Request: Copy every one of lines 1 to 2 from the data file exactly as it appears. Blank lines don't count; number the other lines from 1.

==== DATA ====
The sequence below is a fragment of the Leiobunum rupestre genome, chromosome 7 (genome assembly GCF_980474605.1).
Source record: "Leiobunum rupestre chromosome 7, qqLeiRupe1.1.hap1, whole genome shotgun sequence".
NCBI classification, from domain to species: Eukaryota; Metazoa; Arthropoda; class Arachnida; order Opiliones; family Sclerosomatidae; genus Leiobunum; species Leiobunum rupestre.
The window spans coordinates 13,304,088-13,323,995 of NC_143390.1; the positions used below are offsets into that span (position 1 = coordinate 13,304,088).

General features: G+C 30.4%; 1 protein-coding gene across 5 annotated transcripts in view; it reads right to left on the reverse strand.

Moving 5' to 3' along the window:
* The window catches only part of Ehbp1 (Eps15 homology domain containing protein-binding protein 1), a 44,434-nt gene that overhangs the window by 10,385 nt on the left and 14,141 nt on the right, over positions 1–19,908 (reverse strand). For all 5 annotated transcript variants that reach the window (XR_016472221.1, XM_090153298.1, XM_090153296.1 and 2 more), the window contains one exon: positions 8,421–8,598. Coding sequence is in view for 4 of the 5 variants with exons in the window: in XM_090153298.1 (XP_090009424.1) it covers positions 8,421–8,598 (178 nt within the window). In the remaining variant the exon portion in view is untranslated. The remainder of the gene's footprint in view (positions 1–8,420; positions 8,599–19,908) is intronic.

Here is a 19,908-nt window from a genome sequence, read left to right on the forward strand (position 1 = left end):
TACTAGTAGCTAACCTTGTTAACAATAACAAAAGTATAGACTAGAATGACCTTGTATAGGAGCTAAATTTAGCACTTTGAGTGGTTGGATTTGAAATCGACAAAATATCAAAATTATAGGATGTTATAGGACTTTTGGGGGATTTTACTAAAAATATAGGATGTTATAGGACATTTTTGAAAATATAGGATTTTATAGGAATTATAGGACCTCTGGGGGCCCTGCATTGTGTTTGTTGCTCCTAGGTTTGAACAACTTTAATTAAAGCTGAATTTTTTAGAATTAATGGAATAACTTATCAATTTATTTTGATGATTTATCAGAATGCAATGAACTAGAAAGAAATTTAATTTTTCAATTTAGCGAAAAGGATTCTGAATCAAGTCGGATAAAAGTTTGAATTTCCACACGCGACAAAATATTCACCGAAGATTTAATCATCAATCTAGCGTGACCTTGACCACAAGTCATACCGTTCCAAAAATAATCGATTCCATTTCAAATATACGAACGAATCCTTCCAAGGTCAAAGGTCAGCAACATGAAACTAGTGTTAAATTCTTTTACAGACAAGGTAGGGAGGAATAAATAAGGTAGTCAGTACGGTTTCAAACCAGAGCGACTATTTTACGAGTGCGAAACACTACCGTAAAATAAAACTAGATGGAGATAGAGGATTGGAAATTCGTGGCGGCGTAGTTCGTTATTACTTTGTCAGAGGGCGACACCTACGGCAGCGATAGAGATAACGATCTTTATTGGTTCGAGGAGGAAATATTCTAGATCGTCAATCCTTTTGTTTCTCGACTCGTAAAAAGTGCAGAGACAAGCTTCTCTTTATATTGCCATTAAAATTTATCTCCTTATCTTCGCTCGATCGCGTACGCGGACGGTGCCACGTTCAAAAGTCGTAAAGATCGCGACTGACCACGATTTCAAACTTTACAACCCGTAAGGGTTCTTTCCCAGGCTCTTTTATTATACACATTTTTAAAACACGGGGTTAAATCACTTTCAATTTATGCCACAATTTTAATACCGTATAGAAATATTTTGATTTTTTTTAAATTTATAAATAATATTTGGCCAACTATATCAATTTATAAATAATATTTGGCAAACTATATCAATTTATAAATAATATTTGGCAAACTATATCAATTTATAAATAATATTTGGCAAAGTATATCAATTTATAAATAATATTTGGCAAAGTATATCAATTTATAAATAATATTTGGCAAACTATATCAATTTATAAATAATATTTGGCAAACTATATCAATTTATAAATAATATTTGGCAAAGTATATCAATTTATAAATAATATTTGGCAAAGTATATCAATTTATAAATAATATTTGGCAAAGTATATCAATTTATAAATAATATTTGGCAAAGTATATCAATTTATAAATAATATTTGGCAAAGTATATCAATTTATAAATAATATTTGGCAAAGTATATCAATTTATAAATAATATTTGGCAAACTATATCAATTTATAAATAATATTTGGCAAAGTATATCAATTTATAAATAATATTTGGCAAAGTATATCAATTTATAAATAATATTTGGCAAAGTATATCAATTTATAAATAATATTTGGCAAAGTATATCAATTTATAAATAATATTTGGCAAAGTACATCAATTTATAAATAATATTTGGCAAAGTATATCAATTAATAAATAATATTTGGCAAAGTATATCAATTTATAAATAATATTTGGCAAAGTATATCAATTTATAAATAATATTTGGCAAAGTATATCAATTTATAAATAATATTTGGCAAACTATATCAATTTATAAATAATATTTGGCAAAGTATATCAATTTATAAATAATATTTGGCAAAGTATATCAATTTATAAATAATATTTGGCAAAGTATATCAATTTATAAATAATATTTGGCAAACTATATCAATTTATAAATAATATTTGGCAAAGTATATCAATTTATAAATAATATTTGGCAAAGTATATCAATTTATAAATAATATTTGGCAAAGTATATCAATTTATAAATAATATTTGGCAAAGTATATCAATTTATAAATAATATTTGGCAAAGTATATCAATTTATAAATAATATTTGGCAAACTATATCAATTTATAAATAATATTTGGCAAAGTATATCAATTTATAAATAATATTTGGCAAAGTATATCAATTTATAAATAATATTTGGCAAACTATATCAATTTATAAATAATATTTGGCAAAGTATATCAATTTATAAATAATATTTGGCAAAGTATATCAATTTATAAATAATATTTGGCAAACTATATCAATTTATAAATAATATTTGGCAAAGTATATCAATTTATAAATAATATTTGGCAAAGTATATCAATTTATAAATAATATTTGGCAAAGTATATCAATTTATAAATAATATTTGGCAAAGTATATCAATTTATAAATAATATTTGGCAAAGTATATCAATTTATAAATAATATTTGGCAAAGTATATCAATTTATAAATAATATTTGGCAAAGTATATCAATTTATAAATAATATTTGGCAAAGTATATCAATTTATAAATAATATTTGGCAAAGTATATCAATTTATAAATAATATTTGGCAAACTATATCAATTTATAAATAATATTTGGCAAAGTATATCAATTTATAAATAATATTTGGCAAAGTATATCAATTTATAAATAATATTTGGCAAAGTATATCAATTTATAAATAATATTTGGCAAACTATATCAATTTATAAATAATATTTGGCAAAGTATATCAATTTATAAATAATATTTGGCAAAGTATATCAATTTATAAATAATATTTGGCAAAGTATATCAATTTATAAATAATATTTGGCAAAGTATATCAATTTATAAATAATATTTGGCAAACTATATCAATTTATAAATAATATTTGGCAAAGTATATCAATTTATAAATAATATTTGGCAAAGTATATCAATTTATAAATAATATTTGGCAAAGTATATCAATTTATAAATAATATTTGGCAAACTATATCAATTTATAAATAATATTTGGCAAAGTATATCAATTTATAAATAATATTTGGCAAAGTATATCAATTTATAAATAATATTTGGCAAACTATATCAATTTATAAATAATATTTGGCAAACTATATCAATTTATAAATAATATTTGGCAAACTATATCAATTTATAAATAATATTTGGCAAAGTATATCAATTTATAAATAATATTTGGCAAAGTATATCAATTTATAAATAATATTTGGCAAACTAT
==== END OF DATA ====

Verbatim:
The sequence below is a fragment of the Leiobunum rupestre genome, chromosome 7 (genome assembly GCF_980474605.1).
Source record: "Leiobunum rupestre chromosome 7, qqLeiRupe1.1.hap1, whole genome shotgun sequence".